EngAGE with Heart tackles disparities in heart health

By Kara Burnett

February 28, 2024

Pastor King and Reshema Kemps-Polanco

JOPPATOWNE, Md. — “Hypertension is truly a silent killer, you don’t know the storm that is going on in your body,” said Ann Bayah, an advocate for heart health.

For years, the Hartford County resident, has tried to escape a health scare that has plagued her family for generations.

“This is my dad, he had a love affair with salt. In the end, that’s what took him away from here. My mom also had hypertension, she died early. She was 57,” said Bayah.

According to the U.S Department of Health and Human Services, black women are 50% more likely to have high blood pressure compared to white women.

“When I was growing up, every adult I knew suffered with hypertension. I did know that once you’re diagnosed with hypertension you’ll be on medication for the rest of your life. I didn’t want that,” said Bayah.

In 2014, she had an open chest procedure to repair a tear in her Aorta.

“I could not take another step. I would have died right there on that sidewalk. I was in that much pain. One of the nurses told me, before I was discharged from the hospital, that you must have had a really good surgeon because a lot of people that go through the same procedure do not make it out alive,” said Bayah.

“Heart health disparities has existed for a long time,” said Reverend Dr. Terris King.

Reverend King with Liberty Grace Church, has decades of experience as a former senior executive at the Centers for Medicare and Medicaid Services.

“Too often when African Americans of any income come in, grocery stores move out. So we don’t have access to healthy food, sometimes we don’t have access to primary care doctors, sometimes we don’t have access to education,” said King.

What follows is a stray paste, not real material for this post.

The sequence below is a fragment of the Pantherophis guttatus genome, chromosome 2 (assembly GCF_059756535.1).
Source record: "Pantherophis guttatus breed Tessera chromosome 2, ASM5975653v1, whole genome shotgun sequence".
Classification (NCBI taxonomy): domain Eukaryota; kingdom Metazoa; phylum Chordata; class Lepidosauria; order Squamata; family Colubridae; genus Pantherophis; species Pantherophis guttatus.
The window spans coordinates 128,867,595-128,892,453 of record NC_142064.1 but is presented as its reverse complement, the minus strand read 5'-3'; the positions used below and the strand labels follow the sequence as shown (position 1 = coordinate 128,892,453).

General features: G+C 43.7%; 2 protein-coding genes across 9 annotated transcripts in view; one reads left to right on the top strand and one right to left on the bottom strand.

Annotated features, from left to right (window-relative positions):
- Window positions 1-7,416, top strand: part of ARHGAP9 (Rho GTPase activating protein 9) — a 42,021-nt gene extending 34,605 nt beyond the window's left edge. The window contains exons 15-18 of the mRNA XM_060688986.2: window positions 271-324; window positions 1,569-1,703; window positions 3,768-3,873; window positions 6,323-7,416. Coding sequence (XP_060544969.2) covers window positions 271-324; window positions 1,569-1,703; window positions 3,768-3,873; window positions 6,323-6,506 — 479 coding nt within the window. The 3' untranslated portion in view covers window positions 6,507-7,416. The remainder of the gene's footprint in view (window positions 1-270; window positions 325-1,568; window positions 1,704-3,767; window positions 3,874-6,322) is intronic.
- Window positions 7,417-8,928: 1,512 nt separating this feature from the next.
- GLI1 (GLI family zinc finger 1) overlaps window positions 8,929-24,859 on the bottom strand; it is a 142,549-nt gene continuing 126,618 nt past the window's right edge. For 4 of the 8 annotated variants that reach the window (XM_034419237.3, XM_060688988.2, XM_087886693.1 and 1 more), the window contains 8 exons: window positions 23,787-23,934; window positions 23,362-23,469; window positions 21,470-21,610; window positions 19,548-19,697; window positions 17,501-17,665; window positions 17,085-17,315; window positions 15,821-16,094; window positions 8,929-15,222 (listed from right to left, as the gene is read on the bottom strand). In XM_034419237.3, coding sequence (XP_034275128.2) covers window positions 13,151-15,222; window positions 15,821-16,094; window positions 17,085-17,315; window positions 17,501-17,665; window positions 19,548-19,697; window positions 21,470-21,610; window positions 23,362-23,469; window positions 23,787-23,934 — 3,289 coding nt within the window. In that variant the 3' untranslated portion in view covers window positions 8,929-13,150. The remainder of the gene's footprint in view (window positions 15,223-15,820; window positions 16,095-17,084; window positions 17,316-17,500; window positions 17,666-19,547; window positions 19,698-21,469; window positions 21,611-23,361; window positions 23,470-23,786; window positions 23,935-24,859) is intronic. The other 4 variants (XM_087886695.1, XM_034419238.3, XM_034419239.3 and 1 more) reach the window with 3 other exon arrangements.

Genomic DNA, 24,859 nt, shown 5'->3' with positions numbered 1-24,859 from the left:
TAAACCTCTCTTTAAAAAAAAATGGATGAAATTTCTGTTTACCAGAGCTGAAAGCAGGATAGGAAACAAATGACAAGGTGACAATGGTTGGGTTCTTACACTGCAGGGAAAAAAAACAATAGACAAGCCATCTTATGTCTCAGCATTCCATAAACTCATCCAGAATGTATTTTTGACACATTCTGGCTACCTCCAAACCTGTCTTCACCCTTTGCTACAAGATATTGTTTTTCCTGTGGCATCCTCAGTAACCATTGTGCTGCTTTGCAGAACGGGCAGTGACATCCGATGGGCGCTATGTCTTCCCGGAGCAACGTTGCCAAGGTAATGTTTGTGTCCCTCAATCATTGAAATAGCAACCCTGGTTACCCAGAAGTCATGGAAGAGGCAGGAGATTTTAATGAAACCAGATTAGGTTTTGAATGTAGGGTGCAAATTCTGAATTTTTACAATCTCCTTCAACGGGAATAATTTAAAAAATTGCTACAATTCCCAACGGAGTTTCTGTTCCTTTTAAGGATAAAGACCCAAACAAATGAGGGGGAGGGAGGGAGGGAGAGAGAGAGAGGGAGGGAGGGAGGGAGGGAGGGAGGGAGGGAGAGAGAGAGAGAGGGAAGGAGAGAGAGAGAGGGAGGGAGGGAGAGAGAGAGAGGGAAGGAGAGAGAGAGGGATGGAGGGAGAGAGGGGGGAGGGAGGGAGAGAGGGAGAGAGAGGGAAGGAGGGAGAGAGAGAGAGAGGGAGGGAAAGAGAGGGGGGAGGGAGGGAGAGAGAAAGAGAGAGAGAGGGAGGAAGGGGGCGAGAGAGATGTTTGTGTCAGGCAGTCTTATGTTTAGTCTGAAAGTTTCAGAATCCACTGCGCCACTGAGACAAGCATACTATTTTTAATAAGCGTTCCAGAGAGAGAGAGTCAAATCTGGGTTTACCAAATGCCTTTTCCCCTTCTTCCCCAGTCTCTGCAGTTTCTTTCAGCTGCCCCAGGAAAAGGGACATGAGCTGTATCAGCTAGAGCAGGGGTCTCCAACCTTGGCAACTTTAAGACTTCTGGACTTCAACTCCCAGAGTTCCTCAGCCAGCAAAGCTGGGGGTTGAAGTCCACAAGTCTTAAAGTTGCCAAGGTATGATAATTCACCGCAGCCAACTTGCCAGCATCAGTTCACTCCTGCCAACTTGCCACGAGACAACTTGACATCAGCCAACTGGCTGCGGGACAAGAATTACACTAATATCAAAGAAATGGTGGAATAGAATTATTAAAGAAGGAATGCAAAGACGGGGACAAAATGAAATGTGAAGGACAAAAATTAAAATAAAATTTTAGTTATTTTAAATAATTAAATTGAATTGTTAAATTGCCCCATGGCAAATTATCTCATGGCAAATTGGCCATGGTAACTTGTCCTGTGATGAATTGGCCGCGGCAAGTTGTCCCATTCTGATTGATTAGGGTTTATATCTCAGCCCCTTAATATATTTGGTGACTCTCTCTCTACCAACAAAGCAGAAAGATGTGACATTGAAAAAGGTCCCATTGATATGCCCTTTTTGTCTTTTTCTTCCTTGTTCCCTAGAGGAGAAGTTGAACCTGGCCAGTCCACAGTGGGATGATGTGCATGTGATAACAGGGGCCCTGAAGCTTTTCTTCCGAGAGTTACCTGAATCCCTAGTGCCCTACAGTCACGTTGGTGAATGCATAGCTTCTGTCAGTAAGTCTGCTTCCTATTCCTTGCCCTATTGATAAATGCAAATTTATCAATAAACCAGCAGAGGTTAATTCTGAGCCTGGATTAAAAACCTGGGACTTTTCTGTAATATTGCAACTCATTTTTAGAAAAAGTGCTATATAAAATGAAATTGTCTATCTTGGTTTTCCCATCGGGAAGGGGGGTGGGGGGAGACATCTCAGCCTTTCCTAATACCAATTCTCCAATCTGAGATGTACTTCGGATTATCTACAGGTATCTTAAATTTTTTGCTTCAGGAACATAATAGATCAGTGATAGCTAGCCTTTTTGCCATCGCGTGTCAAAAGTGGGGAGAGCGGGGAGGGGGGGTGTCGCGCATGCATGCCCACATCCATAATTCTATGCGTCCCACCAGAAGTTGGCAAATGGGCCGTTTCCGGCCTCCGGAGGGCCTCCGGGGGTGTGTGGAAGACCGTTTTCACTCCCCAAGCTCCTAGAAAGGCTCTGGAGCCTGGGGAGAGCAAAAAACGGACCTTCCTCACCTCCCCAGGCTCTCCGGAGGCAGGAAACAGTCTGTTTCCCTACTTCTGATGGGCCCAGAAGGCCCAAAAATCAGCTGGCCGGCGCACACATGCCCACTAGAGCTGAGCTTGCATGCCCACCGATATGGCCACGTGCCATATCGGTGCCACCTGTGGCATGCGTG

He helps lead the engAGE with Heart program which works to reduce health inequities in Baltimore through education and cardiovascular screenings. The program is supported by Novartis and the Global Coalition on Aging.

“We’re all working together to lower costs, increase trust, but most importantly save lives,” said King.

Local partners in the Baltimore engAGE With Heart program include Liberty Grace Church of God in Ashburton, The Lord’s Church in Park Heights, Sweet Hope Free Will Baptist Church in Dolfield, and Mount Pleasant Development Corporation in Cedonia. There are also two senior centers run by the Baltimore City Health Department, Sandtown Winchester Senior Center in Sandtown-Winchester and Zeta Center for Healthy and Active Aging in Central Park Heights.

Medical professionals are brought into these spaces to check cholesterol levels, blood pressure and provide preventative care.

“There are those that would try to get you to believe that it is solely genetic, but here in this church we say the devil is a liar. If you give these communities the resources and support they need, we can combat and eliminate the inequities,” said King.

He advocates for his community and the loved ones he’s lost.

“I see in the eyes of every person we care for, my mother. That’s my driving force, to do for her what was not done. She did not receive equitable caring health care. That is the legacy of my mom and what this church stands for,” said King.

Source: wmar2news